Tag Archives: Darren Wilson

St. Louis Police Sergeant Embezzled Over $80,000 From The “Ethical Society of Police”

A sergeant with the St. Louis Police Department, who was the head of a group that represents black police officers has admitted to stealing over $80,000 from the organization. If the fact that the group this cop stole from is named the “Ethical Society of Police” isn’t ironic enough for you his name is Darren Wilson, although he’s not that Darren Wilson.

Apparently, Sgt. Wilson used all that money to fund his dreams of being an entertainer. Sgt. Heather Taylor, who replaced him as head of the Ethical Society of Police, doesn’t seem to be that amused, though. She even went the incredibly rare route among cops of saying another cop should actually go to jail.

Via STLtoday.com:

Darren Randal Wilson, 42, used money from the Ethical Society of Police on his side business of promoting local comedy shows “featuring nationally known comedians,” prosecutors said.

The current president, Sgt. Heather Taylor, told the Post-Dispatch outside the courtroom that Wilson looted the building fund and money meant for community service and legal representation.

She said the group was forced by Wilson’s theft to downsize.

Asked if Wilson had repaid any of the money, Taylor replied, “Not one cent.”

Taylor said that Wilson was a former professional clown, and said that he behaved as a “clown.”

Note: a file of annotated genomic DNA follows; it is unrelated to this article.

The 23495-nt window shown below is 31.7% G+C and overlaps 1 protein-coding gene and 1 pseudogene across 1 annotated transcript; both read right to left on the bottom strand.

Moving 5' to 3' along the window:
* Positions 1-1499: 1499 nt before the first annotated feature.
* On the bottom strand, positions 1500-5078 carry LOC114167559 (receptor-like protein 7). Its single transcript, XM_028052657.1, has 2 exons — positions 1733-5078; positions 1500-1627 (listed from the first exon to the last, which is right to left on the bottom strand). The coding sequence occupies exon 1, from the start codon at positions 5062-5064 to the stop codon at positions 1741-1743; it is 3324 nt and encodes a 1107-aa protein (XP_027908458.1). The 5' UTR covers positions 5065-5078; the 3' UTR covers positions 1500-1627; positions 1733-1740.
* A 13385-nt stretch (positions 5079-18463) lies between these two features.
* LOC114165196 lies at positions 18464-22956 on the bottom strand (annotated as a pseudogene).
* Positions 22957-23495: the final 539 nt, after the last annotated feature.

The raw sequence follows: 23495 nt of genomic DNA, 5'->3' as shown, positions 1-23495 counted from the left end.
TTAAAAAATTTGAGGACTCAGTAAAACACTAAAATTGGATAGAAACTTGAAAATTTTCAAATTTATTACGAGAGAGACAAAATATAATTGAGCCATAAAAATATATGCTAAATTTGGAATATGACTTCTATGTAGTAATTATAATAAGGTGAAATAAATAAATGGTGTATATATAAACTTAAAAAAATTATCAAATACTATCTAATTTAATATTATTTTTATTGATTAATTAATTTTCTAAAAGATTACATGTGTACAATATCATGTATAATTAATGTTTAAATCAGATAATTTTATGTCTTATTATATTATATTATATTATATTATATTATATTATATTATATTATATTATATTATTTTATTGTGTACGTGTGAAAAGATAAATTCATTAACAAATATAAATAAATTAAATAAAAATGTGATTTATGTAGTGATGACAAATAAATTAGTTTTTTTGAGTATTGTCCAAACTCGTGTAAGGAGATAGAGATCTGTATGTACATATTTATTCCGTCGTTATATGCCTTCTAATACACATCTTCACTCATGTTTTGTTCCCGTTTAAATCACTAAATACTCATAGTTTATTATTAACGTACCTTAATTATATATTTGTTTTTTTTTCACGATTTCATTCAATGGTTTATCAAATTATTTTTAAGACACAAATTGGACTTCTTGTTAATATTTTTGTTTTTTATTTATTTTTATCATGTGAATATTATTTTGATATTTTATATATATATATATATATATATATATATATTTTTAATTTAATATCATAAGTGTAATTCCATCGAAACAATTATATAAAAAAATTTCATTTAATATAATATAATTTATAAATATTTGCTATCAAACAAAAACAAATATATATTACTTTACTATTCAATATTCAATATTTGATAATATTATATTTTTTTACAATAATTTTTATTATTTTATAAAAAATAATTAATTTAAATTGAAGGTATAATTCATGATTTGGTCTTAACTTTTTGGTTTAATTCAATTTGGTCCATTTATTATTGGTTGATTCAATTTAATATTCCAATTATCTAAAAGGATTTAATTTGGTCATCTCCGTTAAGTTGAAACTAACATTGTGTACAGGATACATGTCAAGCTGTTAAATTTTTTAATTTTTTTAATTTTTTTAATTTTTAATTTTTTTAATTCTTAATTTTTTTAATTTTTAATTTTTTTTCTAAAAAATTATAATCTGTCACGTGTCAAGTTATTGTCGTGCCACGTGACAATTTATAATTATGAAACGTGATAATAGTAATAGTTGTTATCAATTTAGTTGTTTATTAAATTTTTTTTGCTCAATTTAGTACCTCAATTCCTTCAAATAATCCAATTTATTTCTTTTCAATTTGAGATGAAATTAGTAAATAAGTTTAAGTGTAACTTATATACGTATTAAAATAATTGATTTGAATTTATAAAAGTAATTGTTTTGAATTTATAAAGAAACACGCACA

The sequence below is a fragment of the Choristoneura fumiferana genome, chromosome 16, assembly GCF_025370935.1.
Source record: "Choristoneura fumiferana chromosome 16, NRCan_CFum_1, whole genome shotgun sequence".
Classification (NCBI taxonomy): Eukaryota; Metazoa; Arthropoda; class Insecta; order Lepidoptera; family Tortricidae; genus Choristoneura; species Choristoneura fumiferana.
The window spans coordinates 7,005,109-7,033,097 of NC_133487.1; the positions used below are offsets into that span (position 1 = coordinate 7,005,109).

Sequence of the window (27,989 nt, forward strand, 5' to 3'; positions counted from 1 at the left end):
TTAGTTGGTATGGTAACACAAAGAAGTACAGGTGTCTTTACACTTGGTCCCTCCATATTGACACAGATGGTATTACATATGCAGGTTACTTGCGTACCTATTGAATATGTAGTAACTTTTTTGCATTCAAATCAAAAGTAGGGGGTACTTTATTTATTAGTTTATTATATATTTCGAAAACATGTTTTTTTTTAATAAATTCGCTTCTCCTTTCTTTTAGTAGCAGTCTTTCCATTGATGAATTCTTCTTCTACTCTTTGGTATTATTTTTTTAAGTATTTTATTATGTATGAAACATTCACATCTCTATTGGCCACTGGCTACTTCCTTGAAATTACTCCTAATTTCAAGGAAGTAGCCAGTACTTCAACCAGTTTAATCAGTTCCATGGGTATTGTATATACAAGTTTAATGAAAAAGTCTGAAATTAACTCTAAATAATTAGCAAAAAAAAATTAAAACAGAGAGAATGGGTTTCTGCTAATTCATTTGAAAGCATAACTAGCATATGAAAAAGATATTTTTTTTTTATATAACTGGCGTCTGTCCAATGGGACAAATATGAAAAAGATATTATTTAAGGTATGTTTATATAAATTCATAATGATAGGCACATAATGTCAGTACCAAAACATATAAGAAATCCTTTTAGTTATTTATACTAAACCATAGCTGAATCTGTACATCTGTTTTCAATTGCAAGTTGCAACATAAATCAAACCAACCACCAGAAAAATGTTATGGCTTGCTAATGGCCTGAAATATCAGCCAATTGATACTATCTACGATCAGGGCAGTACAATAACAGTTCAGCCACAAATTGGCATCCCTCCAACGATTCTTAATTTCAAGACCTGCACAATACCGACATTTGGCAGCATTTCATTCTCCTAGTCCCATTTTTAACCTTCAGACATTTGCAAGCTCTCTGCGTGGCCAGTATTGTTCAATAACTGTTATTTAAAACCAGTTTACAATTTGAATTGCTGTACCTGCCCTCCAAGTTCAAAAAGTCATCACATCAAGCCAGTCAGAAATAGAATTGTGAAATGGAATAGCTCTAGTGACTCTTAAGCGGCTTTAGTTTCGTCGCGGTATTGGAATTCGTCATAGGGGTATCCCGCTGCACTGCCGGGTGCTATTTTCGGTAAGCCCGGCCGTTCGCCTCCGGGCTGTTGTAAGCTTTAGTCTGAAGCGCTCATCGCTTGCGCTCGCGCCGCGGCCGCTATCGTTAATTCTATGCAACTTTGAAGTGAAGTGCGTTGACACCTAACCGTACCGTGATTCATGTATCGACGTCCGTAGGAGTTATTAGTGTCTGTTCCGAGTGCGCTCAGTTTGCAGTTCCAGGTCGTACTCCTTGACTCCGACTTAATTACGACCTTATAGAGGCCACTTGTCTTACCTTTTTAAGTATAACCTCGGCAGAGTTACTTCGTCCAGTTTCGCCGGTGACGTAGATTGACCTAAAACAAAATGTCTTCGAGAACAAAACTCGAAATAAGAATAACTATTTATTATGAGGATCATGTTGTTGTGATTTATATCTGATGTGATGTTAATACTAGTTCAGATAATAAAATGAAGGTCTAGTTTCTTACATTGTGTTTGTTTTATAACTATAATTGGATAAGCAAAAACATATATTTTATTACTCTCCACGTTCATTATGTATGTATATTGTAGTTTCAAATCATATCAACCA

“He needs to go to jail,” she said.

Wilson is not related to the former Ferguson police officer Darren Wilson, whose shooting of Michael Brown in 2014 drew nationwide attention.

During the plea hearing, Assistant U.S. Attorney Cristian Stevens said that as president, Wilson wrote unauthorized checks and made unauthorized transfers, debit card transactions and cash withdrawals of ESOP funds.

The money in the accounts came mostly from member dues, he said.

Under federal guidelines, he faces a possible term of 12 to 18 months in prison when he is sentenced Dec. 12.

As part of the plea, prosecutors agreed to ask for 12 months, Stevens said, and Wilson’s lawyer could ask for less.

Wilson began his police career in March 1997.
And yeah, you heard (read) that right; Sgt. Wilson was a former clown. I’m not saying that Sgt. Wilson or any other members of St. Louis area law enforcement are necessarily tied to the Great Clown Invasion of 2016, which is currently spreading like wildfire after originating in South Carolina. I’m just saying will the evils perpetrated by clowns never cease? Also, I think we have to be concerned that Evil Scary Clowns have joined forces with the Bad Apples in a obvious attempt to undermine the efforts of Good Cops to clean up the police. That should have been expected.

If You Want True Reform, Abolish The Police!

This post was written by and originally published at the Center For a Stateless Society (C4SS) under the title “Ferguson, Accept No Substitutes: Abolish the Police!” Posts and other content can be submitted to the CopBlock Network via the CopBlock.org Submission Page. (Note: some links have been inserted, although no edits to the original text were made.)

Back in August 2014 a man named Michael Brown was shot by a police officer, Darren Wilson. Brown was unarmed and found himself in the hostile climate that exists between people of color and the police. His resulting death was the spark that lit the fire. Protests for #BlackLivesMatter began in earnest, people rallied for justice for Brown (Wilson was eventually acquitted of any wrong-doing) and in general, folks were deeply upset with the city of Ferguson.